The east coast is the tropical adventure, with its abundance vegetation, wide rivers, spectacular waterfalls, coconut groves and coffee plantation.
Don’t miss a visit to Hienghene from where some excursions are recommended such as diving tours, kayaking and horse riding.

Where To Stay

A range of accommodation is available throughout the territory from serviced apartments and one to five-star hotels/resorts, to rural or tribal lodgings (called “gites”) within a Melanesian village or property, where camping is permitted.

Getting Around

Air Caledonie offers frequent flights (air pass and packages) from Noumea-Magenta Domestic Airport to Isle of Pines, Loyalty Island, Kone, Koumac and Touho.
There is also a ferry service between Noumea, the Loyalty Islands and the Isle of Pines. Regular bus services operate throughout the mainland.
In Noumea, the bus station ensures a regular service around the entire town. Car rental, taxis and a little train are also available.

Food And Entertainment

Cuisine plays a vital part in the way of life in New Caledonia.
Where else in the South Pacific but Noumea would you find more than 130 restaurants, serving a variety of styles including French provincial, Indonesian, Chinese, Italian, French traditional, Mexican, Japanese, plus seafood specialties? Only in New Caledonia.


For those who like sports, you can windsurf, scuba dive, snorkel, jet ski, sail and surf. Facilities include an Olympic pool, tennis court, squash clubs, bowling, golf courses and playing fields for rugby, cricket and soccer.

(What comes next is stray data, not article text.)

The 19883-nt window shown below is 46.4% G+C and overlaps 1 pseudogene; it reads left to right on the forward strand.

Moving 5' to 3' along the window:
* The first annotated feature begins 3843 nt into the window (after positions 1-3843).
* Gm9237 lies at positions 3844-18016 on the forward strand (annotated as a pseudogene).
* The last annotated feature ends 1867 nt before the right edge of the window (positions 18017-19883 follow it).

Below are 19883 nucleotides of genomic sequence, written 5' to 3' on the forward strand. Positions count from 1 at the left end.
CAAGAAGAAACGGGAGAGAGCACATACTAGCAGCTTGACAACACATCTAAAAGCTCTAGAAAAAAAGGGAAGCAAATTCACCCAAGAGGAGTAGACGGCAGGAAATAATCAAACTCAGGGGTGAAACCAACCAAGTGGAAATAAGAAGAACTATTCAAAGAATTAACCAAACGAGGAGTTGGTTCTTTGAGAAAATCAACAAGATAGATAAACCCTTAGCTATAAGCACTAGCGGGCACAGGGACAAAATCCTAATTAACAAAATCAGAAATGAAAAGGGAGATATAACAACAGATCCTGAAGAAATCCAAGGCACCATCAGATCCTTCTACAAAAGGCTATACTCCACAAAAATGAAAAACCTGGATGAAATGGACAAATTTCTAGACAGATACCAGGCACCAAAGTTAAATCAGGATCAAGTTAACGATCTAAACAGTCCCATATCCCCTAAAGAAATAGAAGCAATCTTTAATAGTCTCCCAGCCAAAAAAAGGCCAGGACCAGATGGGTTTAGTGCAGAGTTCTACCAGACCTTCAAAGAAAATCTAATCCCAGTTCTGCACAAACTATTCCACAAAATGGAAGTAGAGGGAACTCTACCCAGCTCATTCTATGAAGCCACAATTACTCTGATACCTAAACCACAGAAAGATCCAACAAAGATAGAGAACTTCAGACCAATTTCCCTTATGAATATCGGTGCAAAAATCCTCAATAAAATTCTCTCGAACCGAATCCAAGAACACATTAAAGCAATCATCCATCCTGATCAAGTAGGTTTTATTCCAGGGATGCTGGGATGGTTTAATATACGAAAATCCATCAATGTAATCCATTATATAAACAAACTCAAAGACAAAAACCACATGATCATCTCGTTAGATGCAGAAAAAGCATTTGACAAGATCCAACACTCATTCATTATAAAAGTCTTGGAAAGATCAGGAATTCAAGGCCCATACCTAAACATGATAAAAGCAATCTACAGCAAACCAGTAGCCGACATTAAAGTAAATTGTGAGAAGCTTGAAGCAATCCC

Shopping Guide

This is the land of the siesta, so shops open from 7:30 a.m. to 11:30 a.m. and 2:00 p.m. to 6:00 p.m.
Duty free stores offer a wide variety of luxury, designer goods from French fashion houses and there are imported French food, wines and a range of electrical goods, radios, cameras, watches, etc.
In the colorful markets are fish, vegetables, oranges and tropical fruits such as pawpaw (American papaw) and pineapple as well as handmade articles.
Aerial view of a front beach at New Caledonia, with boat disembarking tourists on a long wooden bridge
Aerial view of a front beach at New Caledonia, with boat disembarking tourists on a long wooden bridge

Facts At A Glance

Other important things to know if you plan to visit New Caledonia.


Tropical, tempered by the surrounding ocean and the southeast trade winds. Wet season is December to March.


Light casual clothes, some topless bathing on beaches in Noumea.


French Pacific Franc (CFP). Most shops and hotels accept all major credit cards.


220 volts AC 50 cycles

Getting There

Flights are available via Aircalin, Air France, AOM French Airlines, Continental Micronesia, Air Vanuatu, Qantas and Air New Zealand.
Domestic-Air Caledonie flies daily to the Isle of Pines and Loyalty Islands, as well as regular flights to the East Coast and West Coast.

Time Zone

GMT plus 11 hours. AEST plus one hour

Visas & Health

An onward ticket is required, as is a visa for all visitors, except French citizens and people from EEC countries, USA, Canada, Japan, New Zealand and Australia.
New Caledonia and its people are waiting for you!